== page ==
Back in 2019, the Lower Yellowstone River Coalition came together around a shared goal: working toward new investments in public access, recreational infrastructure, and wildlife habitat along almost 200 miles of the Lower Yellowstone River between Hysham and Fairview. Since then, we’ve been proud to earn the support of dozens of local government officials, businesses, and individuals who all believe in a strong future for Eastern Montana.
Now, we’re excited to share a new report demonstrating just how much Eastern Montana would benefit from these investments.
Read the full report and executive summary here.
According to the report, new public lands and improved access along the Lower Yellowstone could support 56 new jobs and have a total economic impact of nearly $7 million every year.
Check us out in the Billings Gazette!
Better Access for Everyone
Following our lead, Montana Fish, Wildlife & Parks has been working with willing landowners to identify new parcels of land along the Lower Yellowstone that the department could purchase at fair market value to secure new public access. Establishing this new access would help address existing access gaps along the river and make it easier for folks to enjoy our incredible public land resources.
“There's lots of demand for better access to the Lower Yellowstone – my local access sites, Myers Bridge and Isaac Homestead, were busy with overnight and day users for most of the summer. It’s apparent that we need more access sites to enable all outdoor enthusiasts, whether local or visitors, to enjoy all that the river has to offer.”
- Ruth Baue, Treasure County Commissioner and landowner
A big part of making the Lower Yellowstone more accessible to everyone is improving existing infrastructure like boat ramps, restrooms, and hiking trails; adding new campsites and portage trails; providing potable water sources; and even reopening select closed access sites.
New public lands would also protect important habitat for wildlife like deer, birds, fish, and more.
A Boost for Eastern Montana’s Economy
New and improved public lands and investments in public access would provide a big economic boost for rural communities along the river corridor. The proposed investments could boost visitation by over 50,000 visitors, support 56 jobs, and produce a total of $6.7 million in goods and services every year.
“Investing in the Lower Yellowstone River is an investment into our future. Over time, careful investments like these will lead to community growth, improved amenities, new infrastructure, better education, and increased disposable income for residents. This project is an opportunity to contribute to a more diversified and resilient rural economy.”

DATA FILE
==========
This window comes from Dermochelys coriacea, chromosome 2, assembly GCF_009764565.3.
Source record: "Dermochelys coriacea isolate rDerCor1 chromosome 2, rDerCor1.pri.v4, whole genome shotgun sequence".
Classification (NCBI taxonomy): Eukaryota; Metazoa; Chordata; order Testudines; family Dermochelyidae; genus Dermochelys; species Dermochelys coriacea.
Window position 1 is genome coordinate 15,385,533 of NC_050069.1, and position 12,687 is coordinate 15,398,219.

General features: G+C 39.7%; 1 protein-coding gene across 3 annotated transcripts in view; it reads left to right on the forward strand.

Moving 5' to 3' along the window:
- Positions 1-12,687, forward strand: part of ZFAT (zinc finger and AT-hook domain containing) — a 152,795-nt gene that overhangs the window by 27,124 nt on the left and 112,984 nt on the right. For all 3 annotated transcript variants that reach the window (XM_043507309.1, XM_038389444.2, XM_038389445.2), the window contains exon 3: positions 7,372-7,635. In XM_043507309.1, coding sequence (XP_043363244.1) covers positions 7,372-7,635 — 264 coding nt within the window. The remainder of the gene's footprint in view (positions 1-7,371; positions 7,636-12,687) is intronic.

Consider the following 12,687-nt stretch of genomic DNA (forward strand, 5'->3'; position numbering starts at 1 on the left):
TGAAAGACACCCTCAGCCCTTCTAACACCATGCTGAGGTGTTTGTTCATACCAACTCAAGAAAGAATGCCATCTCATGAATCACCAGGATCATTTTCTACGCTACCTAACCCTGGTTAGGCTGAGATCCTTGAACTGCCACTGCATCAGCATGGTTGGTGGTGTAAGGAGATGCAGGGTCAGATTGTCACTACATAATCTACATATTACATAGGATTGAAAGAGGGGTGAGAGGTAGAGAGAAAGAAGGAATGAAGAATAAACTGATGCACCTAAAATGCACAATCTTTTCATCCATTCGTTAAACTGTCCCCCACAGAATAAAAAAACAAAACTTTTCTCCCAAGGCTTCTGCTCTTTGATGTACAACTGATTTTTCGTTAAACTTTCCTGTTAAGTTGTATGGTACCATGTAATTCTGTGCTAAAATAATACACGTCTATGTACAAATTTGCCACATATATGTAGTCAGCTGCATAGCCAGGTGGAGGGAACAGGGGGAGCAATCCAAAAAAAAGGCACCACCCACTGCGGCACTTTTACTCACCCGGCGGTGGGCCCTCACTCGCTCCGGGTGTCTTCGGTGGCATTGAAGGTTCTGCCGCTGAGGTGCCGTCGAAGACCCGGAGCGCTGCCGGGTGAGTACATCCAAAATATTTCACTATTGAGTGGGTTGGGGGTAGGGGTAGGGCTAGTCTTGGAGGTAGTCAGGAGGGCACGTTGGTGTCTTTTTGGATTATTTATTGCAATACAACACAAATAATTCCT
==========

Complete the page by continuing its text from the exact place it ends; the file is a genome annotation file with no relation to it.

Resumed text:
- Beth Epley, executive director of Eastern Plains Economic Development Corporation
Right now, almost ⅔ of visitor spending in Eastern Montana happens in Yellowstone County. Improving fishing, camping, hunting, boating, hiking, and other recreation access across the region would help spread the economic impact of these new public lands more broadly. This would go a long way in rural communities along the river, and disperse visitors across the region so towns wouldn’t be overwhelmed by visitors.
Strengthening Rural Communities
Careful investment would bring economic benefits without overwhelming small towns, and it would help meet the demand for public lands that already exists.
State park visitation in Eastern Montana has grown by 39% over the last three years, topping out at over 300,000 visitors. Of those 300,000, nearly 75% went to just two state parks: Makoshika and Tongue River Reservoir. New parks would disperse the impact of increased visitation and encourage travelers to visit new and different communities.
“The Lower Yellowstone is our constant connector – it ties our communities together and attracts visitors to Eastern Montana. These folks want to hike, visit historical sites, explore small towns, see a state park, and recreate on the water. If we can provide more opportunities for our visitors to do these things, they’ll stay here longer and spend more money in our communities.”
- Brenda Maas, director of marketing at Visit Southeast Montana
Investing in new public lands and access would provide more than just economic benefits. 61% of state park visitors in Eastern Montana are local residents, and expanding state park access would make it easier for all of us to enjoy the region’s outdoors. At the same time, parks, fishing access sites, and trails provide free recreation and easy outdoor access, which provide meaningful physical and mental health benefits.
This is an exciting opportunity for public lands and communities in Eastern Montana, and we’re incredibly grateful that so many residents, elected officials, and business owners have spoken up to support the Lower Yellowstone project. If you know of anyone who’d like to learn more or show their support, please encourage them to contact us or show their support by signing our open letter.